Unless you’re Google or IBM then Information Management is not your core business, which relegates it to a supporting function like HR or Accounting, and so Information Management only makes sense if it supports your core business and most importantly if the benefits actually exceed the costs. When I advise clients, I spend time first understanding their business model before prescribing an Information Management Strategy.
In the first of this two part blog, I am going to give a practical example of this by looking at the business of retail energy supply. Retail energy supply is characterised by high volumes, low margins, low customer loyalty and intense competition. These factors shape the business, so the logic is valid for other businesses with similar characteristics, like retail insurance. In my next blog, I will present an IM Strategy for such a business model.
|A simplified business model for energy supply|
First of all, let’s look at the financial model. A UK energy supplier will buy gas and electricity on the wholesale market and look to re-sell it to retail customers with a target gross margin of say, 23%. On top of the energy, the customer also pays transport and distribution fees for the delivery of the energy to their home as well as VAT and other taxes. The energy supplier collects these fees and passes them on to the appropriate companies and the treasury without adding any mark-up. In theory these charges are a zero-sum game; the supplier collects the money from the end customer and passes them on to the third party. In practice, zero is the best that the supplier can ever hope to achieve as we shall see.
|Where the money goes|
The supplier also has operating costs to consider. Because the business model is simple, and many processes can be fully automated, most of these costs are fixed costs independent of the size of the business, and a large part of the fixed costs is IT. Variable costs include the cost of sending bills and collecting payments and the cost of running a call centre to handle changes, questions and complaints.
As you can see from the above breakdown, above a 23% gross margin on traded energy quickly ends up becoming a 2% net profit for electricity and 7% for gas. A quick check on a comparison website will show that the differences between the suppliers are more than their net profits. This indicates how competitive the market is; the cheapest suppliers are offering prices that are below the costs of their more expensive competitors. How do they do this?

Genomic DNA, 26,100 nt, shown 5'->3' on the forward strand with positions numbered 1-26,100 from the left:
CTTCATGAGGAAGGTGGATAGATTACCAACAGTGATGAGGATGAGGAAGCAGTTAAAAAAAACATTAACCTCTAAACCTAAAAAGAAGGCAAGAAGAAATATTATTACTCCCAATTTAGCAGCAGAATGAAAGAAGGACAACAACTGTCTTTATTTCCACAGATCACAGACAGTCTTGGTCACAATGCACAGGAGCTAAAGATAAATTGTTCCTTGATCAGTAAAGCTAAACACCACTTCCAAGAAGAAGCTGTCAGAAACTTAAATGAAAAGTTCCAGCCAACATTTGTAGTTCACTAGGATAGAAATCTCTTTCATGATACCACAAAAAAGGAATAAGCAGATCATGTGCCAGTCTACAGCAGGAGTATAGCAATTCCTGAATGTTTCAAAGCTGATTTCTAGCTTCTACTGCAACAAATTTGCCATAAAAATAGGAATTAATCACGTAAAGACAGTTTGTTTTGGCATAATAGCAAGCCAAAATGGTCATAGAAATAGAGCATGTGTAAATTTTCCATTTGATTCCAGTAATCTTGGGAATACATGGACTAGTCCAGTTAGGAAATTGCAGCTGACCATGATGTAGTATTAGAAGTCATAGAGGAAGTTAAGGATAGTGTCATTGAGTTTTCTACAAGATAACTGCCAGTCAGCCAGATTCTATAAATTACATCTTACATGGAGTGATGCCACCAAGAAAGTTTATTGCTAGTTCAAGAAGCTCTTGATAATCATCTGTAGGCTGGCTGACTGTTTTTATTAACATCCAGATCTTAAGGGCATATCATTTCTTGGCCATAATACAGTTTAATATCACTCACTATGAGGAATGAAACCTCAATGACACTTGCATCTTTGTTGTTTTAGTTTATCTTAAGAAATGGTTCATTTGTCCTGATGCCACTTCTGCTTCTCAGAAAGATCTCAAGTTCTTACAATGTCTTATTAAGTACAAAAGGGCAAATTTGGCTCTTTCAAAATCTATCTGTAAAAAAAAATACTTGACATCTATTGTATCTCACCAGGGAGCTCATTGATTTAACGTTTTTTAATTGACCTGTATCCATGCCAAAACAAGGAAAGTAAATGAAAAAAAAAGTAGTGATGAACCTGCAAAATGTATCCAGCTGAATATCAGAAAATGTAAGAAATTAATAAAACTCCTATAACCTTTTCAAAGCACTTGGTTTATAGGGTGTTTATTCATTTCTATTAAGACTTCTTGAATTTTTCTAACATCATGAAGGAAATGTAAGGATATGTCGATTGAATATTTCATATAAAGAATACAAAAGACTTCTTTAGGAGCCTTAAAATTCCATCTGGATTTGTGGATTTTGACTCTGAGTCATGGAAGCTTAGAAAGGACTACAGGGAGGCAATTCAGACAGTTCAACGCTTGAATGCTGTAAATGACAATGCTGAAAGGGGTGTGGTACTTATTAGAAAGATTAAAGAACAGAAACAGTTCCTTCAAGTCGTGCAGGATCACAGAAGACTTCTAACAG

There are few options available to the energy supplier. The obvious ones are reducing the only input costs over which the supplier has control, namely the wholesale price and the operating costs.
In the wholesale market volume, accuracy and a good hedging strategy are the best way to get the best price. Accuracy is important because energy is ordered in advance on an hourly basis. The volumes ordered are passed on to power stations and gas shippers who will ensure that it is available on the grid. The price paid depends on the energy ordered and the energy actually consumed by your customers, and there are two components. The contracted price is for the ordered volume and the balance price that is paid for the difference between ordered and consumed volumes – it is effectively a penalty for ordering too much or too little energy. To get the best price, you need to minimise the imbalance price. You also get a better price if you order very high volumes through having a large market share.
For operating costs, volume is important again since the fixed costs are so high, but so is customer satisfaction, since happy customers don’t need to call the call centre. Next to that big savings can be made by sending bills electronically and by serving your customers with a good website. Intuitively it would seem that one way of increasing volume and keeping customers happy is to reduce your selling price. After all, rational customers will choose the supplier with the lowest price, and knowing that they are paying the lowest price will make them happy. In practice it’s not that simple. Customers expect predictability and customer service just as much as they expect a fair price. There is a saying in the market that "customers come for the price, but they stay for the service." Replacing lost customers with new customers is very expensive; it costs less to keep the customers you have happy. Getting the balance right enables you to offer a competitive price, retain customers and still make a small margin.
|Happy customers are loyal customers|
However, there is bigger problem that needs to be addressed – unpaid consumption. When consumption is not paid for, the supplier is still liable for the wholesale energy costs, transport and distribution costs and the taxes. When net margins are so slim, they are quickly eroded unpaid consumption. For every £100 of electricity that is not paid for, the supplier needs to bill and collect £5,000 of electricity consumption just to recover the losses.
So optimising the business of energy supply means:
- Ensuring that the energy that you supply is paid for
- Keeping operating costs low by having a large market share and happy customers
- Keeping wholesale energy costs low by having a large market share and accurate forecasts
I’ll come back to those aspects and how Information Management can help them in my next blog.